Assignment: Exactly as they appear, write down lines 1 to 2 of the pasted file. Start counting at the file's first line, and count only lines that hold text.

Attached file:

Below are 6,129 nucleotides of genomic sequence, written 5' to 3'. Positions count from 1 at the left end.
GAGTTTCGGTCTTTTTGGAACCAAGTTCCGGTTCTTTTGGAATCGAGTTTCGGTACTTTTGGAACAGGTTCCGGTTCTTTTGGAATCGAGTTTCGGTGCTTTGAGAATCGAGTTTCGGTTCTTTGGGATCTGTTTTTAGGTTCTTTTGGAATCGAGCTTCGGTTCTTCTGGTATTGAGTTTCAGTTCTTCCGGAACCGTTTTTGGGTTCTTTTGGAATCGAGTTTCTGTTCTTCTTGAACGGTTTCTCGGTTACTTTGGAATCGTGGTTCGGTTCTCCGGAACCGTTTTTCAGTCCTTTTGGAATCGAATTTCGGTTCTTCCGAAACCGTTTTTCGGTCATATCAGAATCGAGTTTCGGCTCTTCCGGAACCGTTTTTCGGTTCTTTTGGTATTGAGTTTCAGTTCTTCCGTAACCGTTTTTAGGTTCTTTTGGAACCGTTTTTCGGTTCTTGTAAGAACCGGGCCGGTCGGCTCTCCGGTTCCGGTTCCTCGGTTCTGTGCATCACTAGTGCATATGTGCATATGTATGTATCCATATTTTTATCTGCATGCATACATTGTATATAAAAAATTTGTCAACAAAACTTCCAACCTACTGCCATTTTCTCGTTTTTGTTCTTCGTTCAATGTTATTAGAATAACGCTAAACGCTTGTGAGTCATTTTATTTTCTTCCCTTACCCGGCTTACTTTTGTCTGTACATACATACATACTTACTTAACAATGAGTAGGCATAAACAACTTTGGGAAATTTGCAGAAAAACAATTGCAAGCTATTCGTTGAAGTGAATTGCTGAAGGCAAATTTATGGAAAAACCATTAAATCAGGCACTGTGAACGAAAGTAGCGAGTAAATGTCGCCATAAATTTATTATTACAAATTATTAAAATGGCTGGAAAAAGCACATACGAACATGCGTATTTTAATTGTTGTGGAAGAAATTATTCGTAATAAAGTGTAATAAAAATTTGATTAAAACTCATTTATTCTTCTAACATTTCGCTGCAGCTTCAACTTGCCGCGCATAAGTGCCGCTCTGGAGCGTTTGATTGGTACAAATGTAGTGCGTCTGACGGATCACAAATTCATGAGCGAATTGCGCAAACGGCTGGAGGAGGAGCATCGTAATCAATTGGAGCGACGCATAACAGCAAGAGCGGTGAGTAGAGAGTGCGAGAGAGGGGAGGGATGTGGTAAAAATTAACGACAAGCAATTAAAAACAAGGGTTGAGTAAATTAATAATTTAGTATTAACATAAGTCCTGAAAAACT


Below are 6,129 nucleotides of genomic sequence, written 5' to 3'. Positions count from 1 at the left end.
GAGTTTCGGTCTTTTTGGAACCAAGTTCCGGTTCTTTTGGAATCGAGTTTCGGTACTTTTGGAACAGGTTCCGGTTCTTTTGGAATCGAGTTTCGGTGCTTTGAGAATCGAGTTTCGGTTCTTTGGGATCTGTTTTTAGGTTCTTTTGGAATCGAGCTTCGGTTCTTCTGGTATTGAGTTTCAGTTCTTCCGGAACCGTTTTTGGGTTCTTTTGGAATCGAGTTTCTGTTCTTCTTGAACGGTTTCTCGGTTACTTTGGAATCGTGGTTCGGTTCTCCGGAACCGTTTTTCAGTCCTTTTGGAATCGAATTTCGGTTCTTCCGAAACCGTTTTTCGGTCATATCAGAATCGAGTTTCGGCTCTTCCGGAACCGTTTTTCGGTTCTTTTGGTATTGAGTTTCAGTTCTTCCGTAACCGTTTTTAGGTTCTTTTGGAACCGTTTTTCGGTTCTTGTAAGAACCGGGCCGGTCGGCTCTCCGGTTCCGGTTCCTCGGTTCTGTGCATCACTAGTGCATATGTGCATATGTATGTATCCATATTTTTATCTGCATGCATACATTGTATATAAAAAATTTGTCAACAAAACTTCCAACCTACTGCCATTTTCTCGTTTTTGTTCTTCGTTCAATGTTATTAGAATAACGCTAAACGCTTGTGAGTCATTTTATTTTCTTCCCTTACCCGGCTTACTTTTGTCTGTACATACATACATACTTACTTAACAATGAGTAGGCATAAACAACTTTGGGAAATTTGCAGAAAAACAATTGCAAGCTATTCGTTGAAGTGAATTGCTGAAGGCAAATTTATGGAAAAACCATTAAATCAGGCACTGTGAACGAAAGTAGCGAGTAAATGTCGCCATAAATTTATTATTACAAATTATTAAAATGGCTGGAAAAAGCACATACGAACATGCGTATTTTAATTGTTGTGGAAGAAATTATTCGTAATAAAGTGTAATAAAAATTTGATTAAAACTCATTTATTCTTCTAACATTTCGCTGCAGCTTCAACTTGCCGCGCATAAGTGCCGCTCTGGAGCGTTTGATTGGTACAAATGTAGTGCGTCTGACGGATCACAAATTCATGAGCGAATTGCGCAAACGGCTGGAGGAGGAGCATCGTAATCAATTGGAGCGACGCATAACAGCAAGAGCGGTGAGTAGAGAGTGCGAGAGAGGGGAGGGATGTGGTAAAAATTAACGACAAGCAATTAAAAACAAGGGTTGAGTAAATTAATAATTTAGTATTAACATAAGTCCTGAAAAACT